Gene Siskel wrote in the Chicago Tribune:
The rest of “Ghostbusters” is less successful than it should be. Pumped up with special effects, it eventually degenerates into a mindless sound and light show that could have appeared in many other, lesser movies. This film is a whole lot funnier when its charapters are talking to and past each other than when everybody is standing around in awe of not particularly awesome special effects.
Ghost Busters is a lavishly produced ($32 million) but only intermittently impressive all-star comedy lampoon of supernatural horror films.
Richard Schickel loved it in Time. Joseph Gelmis in Newsday gave the film 3 out of 4 stars. Peter Travers loved it in People, saying “Ghostbusters is irresistible nonsense.” Kathleen Carroll was mixed in the NY Daily News:
This is one horror movie that is played strictly for laughs and, while the direction could have been more spirited, audiences are likely to have a good time watching the devil-may-care Murray demonstrate his slightly demonic comic abilities.
Roger Ebert gave it a modest thumbs-up in the Chicago Sun-Times:
“Ghostbusters” is one of those rare movies where the original, fragile comic vision has survived a multimillion-dollar production. It is not a complete vindication for big-budget comedies, since it’s still true, as a general rule, that the more you spend, the fewer laughs you get.
Janet Maslin was “rotten” in the New York Times, writing:
There is more attention to special effects than to humor. There are also far too many loose ends in the screenplay, since few of the supporting characters wind up having much to do with one another…it’s another of the messy, near-miss films in which [Murray] seems to specialize.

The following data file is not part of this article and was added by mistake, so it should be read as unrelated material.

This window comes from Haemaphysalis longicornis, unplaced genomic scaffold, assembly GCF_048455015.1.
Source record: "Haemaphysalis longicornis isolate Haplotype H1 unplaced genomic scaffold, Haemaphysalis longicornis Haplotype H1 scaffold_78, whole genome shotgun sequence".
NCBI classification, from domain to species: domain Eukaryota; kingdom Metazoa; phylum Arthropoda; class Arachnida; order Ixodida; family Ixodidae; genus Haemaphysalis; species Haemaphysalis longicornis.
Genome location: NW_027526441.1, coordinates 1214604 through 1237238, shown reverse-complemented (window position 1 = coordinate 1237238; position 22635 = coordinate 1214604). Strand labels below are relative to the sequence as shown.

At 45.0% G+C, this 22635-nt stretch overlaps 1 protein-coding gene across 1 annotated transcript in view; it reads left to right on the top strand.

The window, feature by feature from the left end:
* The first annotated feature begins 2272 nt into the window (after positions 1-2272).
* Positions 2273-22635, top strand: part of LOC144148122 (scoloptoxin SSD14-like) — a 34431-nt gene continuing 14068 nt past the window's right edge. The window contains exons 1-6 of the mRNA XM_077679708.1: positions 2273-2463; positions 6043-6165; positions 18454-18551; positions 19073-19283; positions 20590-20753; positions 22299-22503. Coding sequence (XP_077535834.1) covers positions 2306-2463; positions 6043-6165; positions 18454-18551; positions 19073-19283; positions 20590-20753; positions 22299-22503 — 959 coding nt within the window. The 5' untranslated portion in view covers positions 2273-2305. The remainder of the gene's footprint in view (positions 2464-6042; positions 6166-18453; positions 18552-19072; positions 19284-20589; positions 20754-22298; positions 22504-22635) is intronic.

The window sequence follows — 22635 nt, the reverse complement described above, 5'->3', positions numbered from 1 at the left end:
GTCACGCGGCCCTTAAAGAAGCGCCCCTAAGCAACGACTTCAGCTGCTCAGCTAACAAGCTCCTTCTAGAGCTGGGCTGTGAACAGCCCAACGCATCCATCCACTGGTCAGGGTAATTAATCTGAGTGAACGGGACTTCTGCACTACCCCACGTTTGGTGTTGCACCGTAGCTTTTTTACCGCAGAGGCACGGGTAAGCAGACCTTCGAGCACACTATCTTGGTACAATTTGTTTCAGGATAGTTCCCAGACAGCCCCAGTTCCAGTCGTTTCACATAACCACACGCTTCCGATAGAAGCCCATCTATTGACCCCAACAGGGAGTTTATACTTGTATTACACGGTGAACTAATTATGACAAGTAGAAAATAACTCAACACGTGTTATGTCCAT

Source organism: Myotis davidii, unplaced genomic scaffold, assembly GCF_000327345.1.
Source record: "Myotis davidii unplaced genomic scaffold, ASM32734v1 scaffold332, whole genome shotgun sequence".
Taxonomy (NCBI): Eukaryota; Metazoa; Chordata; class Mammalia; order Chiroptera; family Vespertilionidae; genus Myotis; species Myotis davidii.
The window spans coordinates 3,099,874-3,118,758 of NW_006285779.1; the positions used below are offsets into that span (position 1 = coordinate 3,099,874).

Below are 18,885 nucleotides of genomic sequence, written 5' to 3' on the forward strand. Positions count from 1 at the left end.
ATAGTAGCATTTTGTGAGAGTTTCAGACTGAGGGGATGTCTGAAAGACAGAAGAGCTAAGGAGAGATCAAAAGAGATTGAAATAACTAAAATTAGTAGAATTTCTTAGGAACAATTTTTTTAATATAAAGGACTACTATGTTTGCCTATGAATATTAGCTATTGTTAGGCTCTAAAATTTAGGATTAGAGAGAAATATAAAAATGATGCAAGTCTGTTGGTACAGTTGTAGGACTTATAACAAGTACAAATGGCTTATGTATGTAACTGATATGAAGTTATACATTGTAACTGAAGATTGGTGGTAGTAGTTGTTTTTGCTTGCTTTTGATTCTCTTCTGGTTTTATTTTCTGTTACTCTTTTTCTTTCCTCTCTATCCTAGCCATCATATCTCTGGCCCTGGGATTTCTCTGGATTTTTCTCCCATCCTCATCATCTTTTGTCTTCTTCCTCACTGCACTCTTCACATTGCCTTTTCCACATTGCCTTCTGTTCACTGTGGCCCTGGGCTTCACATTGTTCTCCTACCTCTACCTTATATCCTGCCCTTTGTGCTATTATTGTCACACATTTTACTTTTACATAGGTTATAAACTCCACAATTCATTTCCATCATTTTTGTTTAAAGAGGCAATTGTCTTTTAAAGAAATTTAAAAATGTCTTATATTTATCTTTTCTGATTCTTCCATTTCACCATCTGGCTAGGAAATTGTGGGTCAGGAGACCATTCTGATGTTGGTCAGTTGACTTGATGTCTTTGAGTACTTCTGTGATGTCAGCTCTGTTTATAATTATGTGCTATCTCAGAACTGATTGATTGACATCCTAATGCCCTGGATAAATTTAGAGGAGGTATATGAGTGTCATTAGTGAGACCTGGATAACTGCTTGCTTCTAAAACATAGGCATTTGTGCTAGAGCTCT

I can’t really link to Pauline Kael, but it’s easy for you to type “5001 nights at the movies” into google books and then search “ghostbusters,” which will take you to her thumbnail reviews of Ghostbusters and Ghostbusters 2. She writes, about the first one, “nobody else has much in the way of material, and since there’s almost no give-and-take among the three men, Murray’s lines fall on dead air.” She also calls Ghostbusters 2 “more enjoyable than the first Ghostbusters.” That’s rotten. A lot more contemporary quotes are here.
With all that, I highly doubt that the historical score would have been any higher than 73%.…and yet its Tomatometer score is 97%. That’s because most of the Tomatometer-worthy reviews of 1984’s Ghostbusters come from after 1984. Slimer-colored glasses, no doubt, particularly because half of the later reviewers grew up on the cartoon version, which, as a cheaply produced Saturday-morning cartoon, is typically worse than the 1984 film – making the original film seem better in retrospect.
(If Rotten Tomatoes had taken my suggestion earlier, then we could have a Fried Green Score right next to the Tomatometer score as “proof” that the sexist fanboys are dummies and need to get out of their parents’ basement to do more than just play Pokemon Go.)
As Hollywood continues to rely more and more upon sequels and remakes and pre-existing product, this problem is going to arise more often. Perhaps a convenient cut-off might be the turn of the century. After the year 2000 or so, we can trust reviewers not to have changed their minds (much); before that, we need a little perspective.
As a general rule, the internet is not only ahistorical, but also teleological: all history has been leading to the present moment, and our current judgment about everything is better than it’s ever been. And this is the same country that is two steps away from making Donald Trump its President? The internet has an annoying way of making What Is into What Always Was. Especially when it comes to, say, racism or sexism, corporations have a counter-incentive for you to find their previously sexist/racist policies, and so you’re not going to find such policies and statements without quite a bit of digging. In this environment it’s getting harder to remember that Barack Obama and Hillary Clinton only came out in favor of same-sex marriage in 2012.
Rotten Tomatoes, which probably never expected to be as trusted as it is, can’t solve the entire internet’s ahistoricism and teleology, but it can do more than it’s doing. Just add that third percentage, guys. Right now the site’s vast concatenation of new and old scores is like a reverse-vortex of random zombies rolling into New York City without rhyme or reason. And when you require order to be restored, who you gonna call?